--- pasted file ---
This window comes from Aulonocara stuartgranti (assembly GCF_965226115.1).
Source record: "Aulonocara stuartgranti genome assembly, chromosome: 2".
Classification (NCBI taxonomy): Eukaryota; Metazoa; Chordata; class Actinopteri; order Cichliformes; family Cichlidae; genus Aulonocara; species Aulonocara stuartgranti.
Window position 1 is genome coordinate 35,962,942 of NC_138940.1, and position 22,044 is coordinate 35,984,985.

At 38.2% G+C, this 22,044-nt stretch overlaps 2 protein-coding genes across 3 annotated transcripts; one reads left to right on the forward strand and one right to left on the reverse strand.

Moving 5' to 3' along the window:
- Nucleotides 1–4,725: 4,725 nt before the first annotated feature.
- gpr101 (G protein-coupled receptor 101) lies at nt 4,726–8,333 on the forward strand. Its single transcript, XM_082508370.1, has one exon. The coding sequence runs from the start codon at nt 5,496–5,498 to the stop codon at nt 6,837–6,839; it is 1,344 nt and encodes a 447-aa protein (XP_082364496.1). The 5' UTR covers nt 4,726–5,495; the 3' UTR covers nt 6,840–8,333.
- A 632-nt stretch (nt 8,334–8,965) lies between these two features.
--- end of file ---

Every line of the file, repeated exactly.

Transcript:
This window comes from Aulonocara stuartgranti (assembly GCF_965226115.1).
Source record: "Aulonocara stuartgranti genome assembly, chromosome: 2".
Classification (NCBI taxonomy): Eukaryota; Metazoa; Chordata; class Actinopteri; order Cichliformes; family Cichlidae; genus Aulonocara; species Aulonocara stuartgranti.
Window position 1 is genome coordinate 35,962,942 of NC_138940.1, and position 22,044 is coordinate 35,984,985.

At 38.2% G+C, this 22,044-nt stretch overlaps 2 protein-coding genes across 3 annotated transcripts; one reads left to right on the forward strand and one right to left on the reverse strand.

Moving 5' to 3' along the window:
- Nucleotides 1–4,725: 4,725 nt before the first annotated feature.
- gpr101 (G protein-coupled receptor 101) lies at nt 4,726–8,333 on the forward strand. Its single transcript, XM_082508370.1, has one exon. The coding sequence runs from the start codon at nt 5,496–5,498 to the stop codon at nt 6,837–6,839; it is 1,344 nt and encodes a 447-aa protein (XP_082364496.1). The 5' UTR covers nt 4,726–5,495; the 3' UTR covers nt 6,840–8,333.
- A 632-nt stretch (nt 8,334–8,965) lies between these two features.